Our nursing home is a wonderful resource for North End residents. When it was built the land was not worth much because of the elevated expressway. Now, with the Greenway, the land is worth a fortune. Once again poor, vulnerable residents are being pushed aside because the land is worth more than the people.

  3. Dear mr truth and anyone else that is uneducated on the northend nursing home

    The land it’s self was put in place for a nursing home facility. Now a nursing home facility is not just for elderly, but for long term illnesses where loved ones can not keep them home. Yes partners maybe a nonprofit, but they know how to put millions and millions into other places. A comment that the 2000 people should pool their money is a joke because the reason our loved ones are there is because we can not afford to keep them home. Partners wants out of the nursing home business which is fine, but as a unit we can all help to find a suitable provider. And on one final note, when a resident gets checked into a nursing home. The provider gets every cent out of the family to pay so please know your facts before speaking.

  4. Truth, The Spaulding No. End Facility was named among the best Nursing Homes in Mass. in 2010 by U.S. News & World Report.
    They also received a 5-Star rating from the centers for Medicare (CMS) and a 100% deficiency-free survey in 2011 by Mass.
    Dept. of Public Health (DPH). They boasted about this on their Website. Could these accreditations have taken place in a
    facility which Partners claims to be obsolete? Storto open letter states safety & priority of their patients & their families are
    Partners Highest Priority. Has safety not been a priority while they have operated under these deteriorating conditions for years?
    What were the options. Who was engaged or part of the discussions & resolution process over the years? What options
    were not viable. This was written by a No. End Resident. Now these are my own thoughts. I heard that Spaulding was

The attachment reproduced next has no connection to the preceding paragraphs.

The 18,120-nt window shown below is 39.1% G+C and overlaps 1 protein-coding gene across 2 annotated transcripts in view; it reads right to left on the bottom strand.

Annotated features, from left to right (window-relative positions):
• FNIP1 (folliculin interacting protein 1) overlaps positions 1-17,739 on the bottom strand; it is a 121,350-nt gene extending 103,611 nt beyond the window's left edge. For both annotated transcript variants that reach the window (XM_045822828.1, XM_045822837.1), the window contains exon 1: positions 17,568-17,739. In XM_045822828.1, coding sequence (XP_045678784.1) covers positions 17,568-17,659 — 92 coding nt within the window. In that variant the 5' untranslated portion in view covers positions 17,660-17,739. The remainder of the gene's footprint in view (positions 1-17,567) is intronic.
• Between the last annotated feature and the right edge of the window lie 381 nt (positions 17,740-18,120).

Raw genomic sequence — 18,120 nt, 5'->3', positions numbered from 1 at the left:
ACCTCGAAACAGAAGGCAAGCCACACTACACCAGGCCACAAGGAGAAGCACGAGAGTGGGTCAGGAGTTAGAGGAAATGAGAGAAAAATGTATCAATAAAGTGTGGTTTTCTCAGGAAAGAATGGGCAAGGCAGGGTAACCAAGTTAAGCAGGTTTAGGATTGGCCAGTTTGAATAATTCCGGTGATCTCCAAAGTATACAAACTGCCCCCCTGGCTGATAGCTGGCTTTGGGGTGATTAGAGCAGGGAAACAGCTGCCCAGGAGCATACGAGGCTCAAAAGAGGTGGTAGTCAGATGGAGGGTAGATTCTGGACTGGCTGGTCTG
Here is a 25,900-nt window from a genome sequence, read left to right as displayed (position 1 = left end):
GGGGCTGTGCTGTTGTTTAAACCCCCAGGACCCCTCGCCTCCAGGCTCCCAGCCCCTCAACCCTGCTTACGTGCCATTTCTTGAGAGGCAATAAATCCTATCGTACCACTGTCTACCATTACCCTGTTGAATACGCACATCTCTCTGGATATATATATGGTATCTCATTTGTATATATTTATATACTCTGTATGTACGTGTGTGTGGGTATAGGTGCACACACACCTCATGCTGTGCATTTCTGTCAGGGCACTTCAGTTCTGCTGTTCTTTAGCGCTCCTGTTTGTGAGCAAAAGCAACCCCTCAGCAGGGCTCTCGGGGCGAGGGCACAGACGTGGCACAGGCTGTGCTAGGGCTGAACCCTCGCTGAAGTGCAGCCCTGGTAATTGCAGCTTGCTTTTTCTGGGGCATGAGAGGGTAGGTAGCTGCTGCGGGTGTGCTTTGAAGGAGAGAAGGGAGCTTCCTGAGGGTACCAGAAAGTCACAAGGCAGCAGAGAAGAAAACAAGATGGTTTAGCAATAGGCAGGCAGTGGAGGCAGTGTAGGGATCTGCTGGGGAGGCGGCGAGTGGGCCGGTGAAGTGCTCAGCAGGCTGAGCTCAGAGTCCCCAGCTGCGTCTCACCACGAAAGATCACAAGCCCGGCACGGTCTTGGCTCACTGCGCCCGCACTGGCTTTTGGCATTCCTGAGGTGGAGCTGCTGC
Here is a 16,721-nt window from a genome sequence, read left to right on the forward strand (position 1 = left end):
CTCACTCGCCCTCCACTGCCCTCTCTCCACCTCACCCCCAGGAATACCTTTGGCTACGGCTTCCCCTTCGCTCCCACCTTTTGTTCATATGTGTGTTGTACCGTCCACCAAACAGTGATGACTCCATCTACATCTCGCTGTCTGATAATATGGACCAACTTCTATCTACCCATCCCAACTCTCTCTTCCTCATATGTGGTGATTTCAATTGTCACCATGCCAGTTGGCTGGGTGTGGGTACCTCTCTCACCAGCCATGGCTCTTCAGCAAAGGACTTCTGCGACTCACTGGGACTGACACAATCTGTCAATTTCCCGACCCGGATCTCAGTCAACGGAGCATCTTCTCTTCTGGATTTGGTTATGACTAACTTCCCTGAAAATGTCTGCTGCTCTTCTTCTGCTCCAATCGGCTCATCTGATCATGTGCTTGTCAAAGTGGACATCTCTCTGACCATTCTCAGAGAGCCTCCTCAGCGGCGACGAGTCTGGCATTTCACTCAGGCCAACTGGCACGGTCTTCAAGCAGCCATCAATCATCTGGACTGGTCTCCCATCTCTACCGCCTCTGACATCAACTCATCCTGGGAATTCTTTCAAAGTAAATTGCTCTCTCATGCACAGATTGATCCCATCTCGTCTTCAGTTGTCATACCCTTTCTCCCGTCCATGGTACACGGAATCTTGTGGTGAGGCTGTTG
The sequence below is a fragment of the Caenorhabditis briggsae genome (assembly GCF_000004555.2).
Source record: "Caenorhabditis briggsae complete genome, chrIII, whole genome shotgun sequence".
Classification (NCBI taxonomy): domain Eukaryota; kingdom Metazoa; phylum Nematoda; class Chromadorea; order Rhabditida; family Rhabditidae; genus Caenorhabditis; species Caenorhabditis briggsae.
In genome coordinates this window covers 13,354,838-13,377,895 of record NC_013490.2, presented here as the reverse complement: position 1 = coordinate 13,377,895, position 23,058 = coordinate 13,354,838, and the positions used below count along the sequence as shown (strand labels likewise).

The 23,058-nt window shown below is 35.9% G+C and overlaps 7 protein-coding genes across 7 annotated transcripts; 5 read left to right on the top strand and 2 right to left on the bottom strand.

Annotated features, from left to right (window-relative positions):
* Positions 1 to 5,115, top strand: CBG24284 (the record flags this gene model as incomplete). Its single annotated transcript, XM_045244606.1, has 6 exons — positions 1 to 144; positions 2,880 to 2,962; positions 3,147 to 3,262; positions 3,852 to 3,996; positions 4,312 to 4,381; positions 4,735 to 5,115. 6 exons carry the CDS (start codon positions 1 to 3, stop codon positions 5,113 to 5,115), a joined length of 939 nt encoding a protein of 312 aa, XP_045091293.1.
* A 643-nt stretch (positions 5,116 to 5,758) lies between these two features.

offered $30 Million for this property & they decided to throw our Seniors aside like they were dirty socks & offered to place
    them in another facility which is in deplorable conditions & has encountered floods that made it impossible for the families to see their
    love ones. Money the Root of all Evil. SPAULDING, A non-profit GREEDY organization. The SPRINGHOUSE SENIOR LIVING in Jamaica
    Plain is suppose to be an outstanding facility & a former employee said the seniors had unbelievable care. The telephone
    no. is 888 901 7164 44 Alandale St. Jamaica Plain. The bottom line is they made Spaulding an offer they didn’t want to
    refuse. I hope the BRA stands behind the facts & continues to keep this location as a Nursing & Rehab Facility. We are being
    surrounded by Condo & Apt. Bldgs & certainly do not need another one. Anything worth having is worth fighting for. I don’t
    trust Spaulding & I hope that someone in the community reaches out to the above Facility & see if they are interested in taking
    over where Spaulding left off. I think it is wonderful that we live in such a Prosperous City, but not at the Expense of our Seniors.
    Those that are lucky enough to have Family Members who visit them are fortunate, but what about those who have absolutely
    nobody to visit them? Do they get Punished for getting older & have nobody to look after them? There are people who have
    lived there for years & those people who have no family & think of the staff & other residents as their family. Were their feelings
    taken into consideration? Absolutely not. All that glitters in not always Gold, sometimes what looks like Gold is Poison.
    I visit someone once a month up the Don Orione in East Boston & I can honestly tell you the No. End Rehab & Nursing
    home looks like Caesar’s Palace next to this much older facility. Storto is insulting our intelligence. How can you open a Nursing
    Home if the Bathrooms are not Wheelchair accessible? The Elevators were always slow, this is nothing new. I would imagine
    they are slow because of those that are in wheelchairs & those that are not as mobile. Whatever we have to do to keep this
    facility, let’s do it, we have had far too many things taken away from us for the LOVE OF MONEY.